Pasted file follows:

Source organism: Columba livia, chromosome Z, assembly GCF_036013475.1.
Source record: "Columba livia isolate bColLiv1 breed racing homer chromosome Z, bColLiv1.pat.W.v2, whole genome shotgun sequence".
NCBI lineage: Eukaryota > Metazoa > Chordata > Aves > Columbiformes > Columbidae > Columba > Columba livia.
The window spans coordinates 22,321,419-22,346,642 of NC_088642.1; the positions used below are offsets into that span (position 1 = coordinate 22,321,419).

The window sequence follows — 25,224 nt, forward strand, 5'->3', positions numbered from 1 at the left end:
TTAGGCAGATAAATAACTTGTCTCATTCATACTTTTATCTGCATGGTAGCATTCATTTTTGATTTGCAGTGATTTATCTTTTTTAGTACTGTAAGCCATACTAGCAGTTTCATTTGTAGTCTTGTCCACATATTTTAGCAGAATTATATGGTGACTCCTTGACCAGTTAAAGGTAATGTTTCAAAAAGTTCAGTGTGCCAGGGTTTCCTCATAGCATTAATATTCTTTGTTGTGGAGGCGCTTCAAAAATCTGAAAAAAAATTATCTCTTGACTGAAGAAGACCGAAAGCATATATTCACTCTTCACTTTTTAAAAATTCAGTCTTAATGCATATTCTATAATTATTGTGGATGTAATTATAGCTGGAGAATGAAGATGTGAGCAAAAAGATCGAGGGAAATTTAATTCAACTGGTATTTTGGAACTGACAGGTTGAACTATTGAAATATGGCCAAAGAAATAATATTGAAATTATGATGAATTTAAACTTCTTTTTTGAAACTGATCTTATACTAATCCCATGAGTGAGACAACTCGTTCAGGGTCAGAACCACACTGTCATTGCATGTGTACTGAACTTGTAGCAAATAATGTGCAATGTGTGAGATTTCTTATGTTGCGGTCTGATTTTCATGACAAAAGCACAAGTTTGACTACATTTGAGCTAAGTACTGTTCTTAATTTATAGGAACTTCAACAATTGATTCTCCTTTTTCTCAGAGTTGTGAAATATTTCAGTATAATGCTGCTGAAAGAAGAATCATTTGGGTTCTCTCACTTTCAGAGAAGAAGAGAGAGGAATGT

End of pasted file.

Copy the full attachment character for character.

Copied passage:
Source organism: Columba livia, chromosome Z, assembly GCF_036013475.1.
Source record: "Columba livia isolate bColLiv1 breed racing homer chromosome Z, bColLiv1.pat.W.v2, whole genome shotgun sequence".
NCBI lineage: Eukaryota > Metazoa > Chordata > Aves > Columbiformes > Columbidae > Columba > Columba livia.
The window spans coordinates 22,321,419-22,346,642 of NC_088642.1; the positions used below are offsets into that span (position 1 = coordinate 22,321,419).

The window sequence follows — 25,224 nt, forward strand, 5'->3', positions numbered from 1 at the left end:
TTAGGCAGATAAATAACTTGTCTCATTCATACTTTTATCTGCATGGTAGCATTCATTTTTGATTTGCAGTGATTTATCTTTTTTAGTACTGTAAGCCATACTAGCAGTTTCATTTGTAGTCTTGTCCACATATTTTAGCAGAATTATATGGTGACTCCTTGACCAGTTAAAGGTAATGTTTCAAAAAGTTCAGTGTGCCAGGGTTTCCTCATAGCATTAATATTCTTTGTTGTGGAGGCGCTTCAAAAATCTGAAAAAAAATTATCTCTTGACTGAAGAAGACCGAAAGCATATATTCACTCTTCACTTTTTAAAAATTCAGTCTTAATGCATATTCTATAATTATTGTGGATGTAATTATAGCTGGAGAATGAAGATGTGAGCAAAAAGATCGAGGGAAATTTAATTCAACTGGTATTTTGGAACTGACAGGTTGAACTATTGAAATATGGCCAAAGAAATAATATTGAAATTATGATGAATTTAAACTTCTTTTTTGAAACTGATCTTATACTAATCCCATGAGTGAGACAACTCGTTCAGGGTCAGAACCACACTGTCATTGCATGTGTACTGAACTTGTAGCAAATAATGTGCAATGTGTGAGATTTCTTATGTTGCGGTCTGATTTTCATGACAAAAGCACAAGTTTGACTACATTTGAGCTAAGTACTGTTCTTAATTTATAGGAACTTCAACAATTGATTCTCCTTTTTCTCAGAGTTGTGAAATATTTCAGTATAATGCTGCTGAAAGAAGAATCATTTGGGTTCTCTCACTTTCAGAGAAGAAGAGAGAGGAATGT